Continuing with the focus on the economic slowdown and its impact on the advertising industry, in this second part, exchange4media turns its attention on the media agencies. As in the case of the creative agencies, media agencies, too, have taken a cautious approach towards hiring, but there have been no firings, yet.
Giving her perspective, Anita Nayyar, CEO, MPG India, said, “I think most of us are being very careful about new hires, however, replacements are being hired as usual.”
As the overall financial year has seen good growth and with the allocated marketing budget for the financial year almost spent, the slackening is more of a concern for the approaching financial year. Sudha Natrajan, COO & Joint President, Lintas Media Group, commented, “This year has been good for us, so the slackening of economy and job cuts is not a concern for us now. Also, we don’t have any diktat on job freeze and we will be building resources in accordance with our business requirements.”
Media agencies are probably being more selective about new recruitments, but they are unanimous on the feeling that there is no panic in the industry yet and definitely no insecurity among people regarding their jobs. R Gowthaman, Leader, Mindshare, South Asia puts it aptly as taking the ‘cautious optimism’ approach as he feels that the Indian market will recover much faster than any other market that has been hit. He added, “Only if this trend continues to till April next year, then we will be in a difficult situation. In our minds, we are clear that the ad rates will not be growing at the rate similar to what we have seen in the early part of this year. Hence, when we draw plans for the next year, we have to keep contingencies in mind and take an additional variable of slowdown in mind.”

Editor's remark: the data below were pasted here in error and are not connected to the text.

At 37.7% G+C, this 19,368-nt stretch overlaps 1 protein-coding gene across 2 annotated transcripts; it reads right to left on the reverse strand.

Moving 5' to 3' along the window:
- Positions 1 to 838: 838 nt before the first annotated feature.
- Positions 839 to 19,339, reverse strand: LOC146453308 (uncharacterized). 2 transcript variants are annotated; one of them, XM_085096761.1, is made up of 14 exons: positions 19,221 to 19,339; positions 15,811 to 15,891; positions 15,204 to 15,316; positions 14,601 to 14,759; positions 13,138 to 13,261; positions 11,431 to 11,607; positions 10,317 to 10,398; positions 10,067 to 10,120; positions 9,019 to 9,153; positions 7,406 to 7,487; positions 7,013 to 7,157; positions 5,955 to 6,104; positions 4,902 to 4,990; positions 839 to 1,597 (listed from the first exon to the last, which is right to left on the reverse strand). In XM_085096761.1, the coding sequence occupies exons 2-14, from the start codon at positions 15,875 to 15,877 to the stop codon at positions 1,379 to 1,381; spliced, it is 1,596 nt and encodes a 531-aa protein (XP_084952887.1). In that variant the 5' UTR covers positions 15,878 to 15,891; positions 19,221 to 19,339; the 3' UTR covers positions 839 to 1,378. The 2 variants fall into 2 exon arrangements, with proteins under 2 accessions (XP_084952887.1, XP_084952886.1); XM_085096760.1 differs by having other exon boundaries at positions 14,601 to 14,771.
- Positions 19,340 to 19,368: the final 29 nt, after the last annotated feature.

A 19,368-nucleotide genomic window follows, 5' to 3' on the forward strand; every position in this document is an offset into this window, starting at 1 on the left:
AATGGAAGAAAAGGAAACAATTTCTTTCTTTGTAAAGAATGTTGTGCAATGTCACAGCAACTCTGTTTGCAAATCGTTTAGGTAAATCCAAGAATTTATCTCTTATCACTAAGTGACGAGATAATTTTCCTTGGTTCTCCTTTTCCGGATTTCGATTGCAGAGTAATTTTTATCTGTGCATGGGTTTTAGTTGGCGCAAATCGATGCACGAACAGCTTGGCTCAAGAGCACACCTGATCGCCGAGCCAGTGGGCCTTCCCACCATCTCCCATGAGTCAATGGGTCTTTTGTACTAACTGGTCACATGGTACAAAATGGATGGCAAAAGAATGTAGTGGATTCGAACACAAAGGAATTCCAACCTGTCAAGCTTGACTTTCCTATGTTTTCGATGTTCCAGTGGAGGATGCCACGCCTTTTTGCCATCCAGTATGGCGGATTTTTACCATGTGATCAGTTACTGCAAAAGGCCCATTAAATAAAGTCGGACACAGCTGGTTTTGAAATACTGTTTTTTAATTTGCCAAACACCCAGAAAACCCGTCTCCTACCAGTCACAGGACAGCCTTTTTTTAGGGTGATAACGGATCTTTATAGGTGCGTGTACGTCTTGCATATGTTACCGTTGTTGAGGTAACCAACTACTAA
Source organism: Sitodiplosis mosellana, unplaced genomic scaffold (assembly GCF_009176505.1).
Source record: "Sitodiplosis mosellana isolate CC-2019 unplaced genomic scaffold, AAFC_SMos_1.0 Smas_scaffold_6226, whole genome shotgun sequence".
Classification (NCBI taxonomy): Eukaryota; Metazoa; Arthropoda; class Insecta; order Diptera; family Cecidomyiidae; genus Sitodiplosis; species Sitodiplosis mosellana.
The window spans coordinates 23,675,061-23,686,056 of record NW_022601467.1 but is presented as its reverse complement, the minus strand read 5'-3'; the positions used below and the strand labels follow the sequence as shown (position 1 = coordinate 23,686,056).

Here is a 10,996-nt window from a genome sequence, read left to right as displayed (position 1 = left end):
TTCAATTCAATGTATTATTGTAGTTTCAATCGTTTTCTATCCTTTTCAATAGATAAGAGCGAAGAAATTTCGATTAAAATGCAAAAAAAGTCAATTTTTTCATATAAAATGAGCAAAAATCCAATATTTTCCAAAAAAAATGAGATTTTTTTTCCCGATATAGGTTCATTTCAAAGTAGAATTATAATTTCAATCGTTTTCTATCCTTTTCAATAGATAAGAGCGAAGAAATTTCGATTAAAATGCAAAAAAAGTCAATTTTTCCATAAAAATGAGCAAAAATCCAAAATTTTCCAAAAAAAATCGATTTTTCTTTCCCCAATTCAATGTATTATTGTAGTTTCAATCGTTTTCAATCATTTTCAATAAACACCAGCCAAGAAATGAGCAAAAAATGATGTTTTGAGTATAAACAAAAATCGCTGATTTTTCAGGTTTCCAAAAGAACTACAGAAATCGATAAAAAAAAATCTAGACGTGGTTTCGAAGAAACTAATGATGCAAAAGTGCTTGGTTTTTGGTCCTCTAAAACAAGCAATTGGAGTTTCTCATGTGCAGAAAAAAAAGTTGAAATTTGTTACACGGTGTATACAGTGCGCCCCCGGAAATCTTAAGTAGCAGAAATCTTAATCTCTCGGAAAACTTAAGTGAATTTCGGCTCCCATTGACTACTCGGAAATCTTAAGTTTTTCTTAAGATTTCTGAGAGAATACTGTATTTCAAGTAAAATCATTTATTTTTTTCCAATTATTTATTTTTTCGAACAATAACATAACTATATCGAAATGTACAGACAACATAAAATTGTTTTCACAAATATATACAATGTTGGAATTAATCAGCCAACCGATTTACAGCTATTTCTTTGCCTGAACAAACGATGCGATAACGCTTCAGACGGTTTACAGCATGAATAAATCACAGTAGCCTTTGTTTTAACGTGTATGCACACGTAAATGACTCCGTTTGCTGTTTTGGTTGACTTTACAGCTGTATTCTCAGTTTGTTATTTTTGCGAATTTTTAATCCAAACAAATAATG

Tough times call for tough measures, but job cut is definitely not on the agenda of many of the players. Shashi Sinha, CEO, Lodestar Universal, said, “Only certain sectors are hit in India by the slowdown, but I don’t see retrenchment happening in the distant future. If we were to do cost cutting, I would prioritise by first tackling the high rentals on the property that we pay, second would be to find ways to optimise budget allocated for research, and then look at cutting costs on recruitments. But I believe that situation is not as bad as it is made out to be.”
A sentiment, which is emphatically advocated by Ravi Kiran, CEO, Starcom MediaVest Group, South Asia. He said, “I strongly feel that we are making the situation to be worse even though the dark clouds are somewhere in the distance. It would be better to manage this gloom and look at opportunities that these times provide. For one, I feel this is the best time to try out new enterprise and also fail, as failing in boom time could be bad, but there is nothing to lose during a slowdown. This is also a time to focus on customers so that we instil confidence in the existing ones and reach out to those who have future potential.”
Gowthaman noted, “Accountability becomes fundamental and all the more important now. There is a lot more questions on the potential of ROI. I guess the focus should be less clutter, reducing decay, less intrusive and taking the approach of being more TG specific and sector specific.”
On the talent front, the slowdown is also being viewed in the positive sense and there is hope that it will be easier to retain talent as people will be less willing to move.
MPG’s Nayyar added here, “While the talent crunch continues, but over the last few weeks there are more CVs available in the market. The need to hire people is an ongoing process and the talent crunch makes it difficult.”
Offering his take on this, Ravi Kiran said, “There is no fear of job among people who have delivered in the past. In the Asian market, ‘employees’ are cautious of where they are joining and the preference is obviously to join well established brands. Also, the popular sentiment is to stay with the loyal employer, hence there is hope that we will see less flirtations with the job during this time.”
The meltdown: Time for the dreaded pink slip in the advertising industry? – Part 1